The rationale for an EU banking union is clear: if Eurozone bank bailout costs are socialised, then bank regulation must be centralised. But this is the wrong approach. Instead, we should focus on ensuring that banks can fail safely, without bailouts. Roland Vaubel explained the dangers of a banking union in yesterday’s City A.M. Regulators at EU level will be captured by the industry given the lack of democratic accountability. A banking union prevents member states from developing regulatory structures that are appropriate for their own circumstances: Greece and Germany have very different financial systems. EU structures are also amenable to exploitation by countries that want to raise their rivals’ costs. We will see regulatory costs and restrictive practices imposed on Britain through the back door by EU institutions that are unaware of the benefits of finance.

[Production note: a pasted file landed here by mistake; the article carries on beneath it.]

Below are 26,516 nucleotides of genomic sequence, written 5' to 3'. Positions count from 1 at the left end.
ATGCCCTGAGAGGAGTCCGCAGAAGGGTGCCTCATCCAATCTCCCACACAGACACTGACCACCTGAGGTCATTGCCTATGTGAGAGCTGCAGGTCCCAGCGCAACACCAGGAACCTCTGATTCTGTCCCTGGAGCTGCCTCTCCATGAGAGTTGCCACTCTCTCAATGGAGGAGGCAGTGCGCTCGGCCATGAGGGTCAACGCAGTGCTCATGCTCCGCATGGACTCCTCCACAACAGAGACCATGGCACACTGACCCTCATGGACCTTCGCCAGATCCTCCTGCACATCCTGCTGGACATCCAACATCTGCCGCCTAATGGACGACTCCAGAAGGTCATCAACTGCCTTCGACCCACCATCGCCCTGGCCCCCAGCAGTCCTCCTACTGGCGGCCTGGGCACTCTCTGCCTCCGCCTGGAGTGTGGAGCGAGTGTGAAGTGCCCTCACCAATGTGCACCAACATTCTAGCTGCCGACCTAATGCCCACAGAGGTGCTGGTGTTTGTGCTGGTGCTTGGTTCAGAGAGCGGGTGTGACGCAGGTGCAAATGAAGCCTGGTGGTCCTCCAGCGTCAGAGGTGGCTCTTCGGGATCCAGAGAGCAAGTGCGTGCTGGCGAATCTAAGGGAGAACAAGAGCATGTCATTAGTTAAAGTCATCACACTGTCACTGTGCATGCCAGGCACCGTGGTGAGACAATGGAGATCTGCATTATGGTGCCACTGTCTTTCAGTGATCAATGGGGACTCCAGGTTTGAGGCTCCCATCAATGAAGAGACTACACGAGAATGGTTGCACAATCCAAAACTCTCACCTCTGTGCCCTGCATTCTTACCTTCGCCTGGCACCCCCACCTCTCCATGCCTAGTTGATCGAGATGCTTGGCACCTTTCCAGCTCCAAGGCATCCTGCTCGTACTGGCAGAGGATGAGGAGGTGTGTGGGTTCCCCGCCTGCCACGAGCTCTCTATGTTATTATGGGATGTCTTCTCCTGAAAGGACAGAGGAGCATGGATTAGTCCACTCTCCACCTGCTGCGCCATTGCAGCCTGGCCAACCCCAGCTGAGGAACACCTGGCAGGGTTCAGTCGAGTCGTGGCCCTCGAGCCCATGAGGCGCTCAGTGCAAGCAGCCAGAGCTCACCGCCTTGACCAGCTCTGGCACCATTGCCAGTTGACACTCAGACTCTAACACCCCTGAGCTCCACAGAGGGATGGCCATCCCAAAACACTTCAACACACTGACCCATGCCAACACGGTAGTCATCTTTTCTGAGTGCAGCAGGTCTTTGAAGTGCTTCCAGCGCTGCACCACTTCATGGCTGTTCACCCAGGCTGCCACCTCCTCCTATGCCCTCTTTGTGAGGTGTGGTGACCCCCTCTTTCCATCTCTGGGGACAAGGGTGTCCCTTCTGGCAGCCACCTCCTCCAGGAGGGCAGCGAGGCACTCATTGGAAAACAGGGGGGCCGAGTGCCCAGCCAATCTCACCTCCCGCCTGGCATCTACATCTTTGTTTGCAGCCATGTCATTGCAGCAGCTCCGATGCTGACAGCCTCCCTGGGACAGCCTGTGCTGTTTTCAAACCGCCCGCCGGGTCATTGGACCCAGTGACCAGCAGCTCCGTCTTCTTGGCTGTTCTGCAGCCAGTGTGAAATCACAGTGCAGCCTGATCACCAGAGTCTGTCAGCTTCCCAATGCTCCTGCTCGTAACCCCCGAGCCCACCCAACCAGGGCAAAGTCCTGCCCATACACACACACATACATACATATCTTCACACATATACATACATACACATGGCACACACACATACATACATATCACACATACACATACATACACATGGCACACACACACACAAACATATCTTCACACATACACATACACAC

Philip Booth is programme director at the Institute of Economic Affairs.
The devil will be in the detail, but this agreement appears to be a positive step towards tackling the Eurozone’s problems while maintaining the interests of countries outside the banking union. The issue of voting rights in the European Banking Authority is of critical importance, and it is vital that a genuinely level playing field is preserved across the single market. There remain a number of unanswered questions, but this deal seems to be good news for both Europe and London. As Europe’s financial capital, London is not simply an interested bystander in this debate. We are home to the most complex parts of the euro area banking system; for instance banks in the UK hold around £1.4 trillion in euro-denominated assets. That is why it is crucial we continue working with our European partners to shape a positive outcome that delivers financial stability, while protecting the integrity of the single market.
Mark Boleat is policy chairman at the City of London Corporation.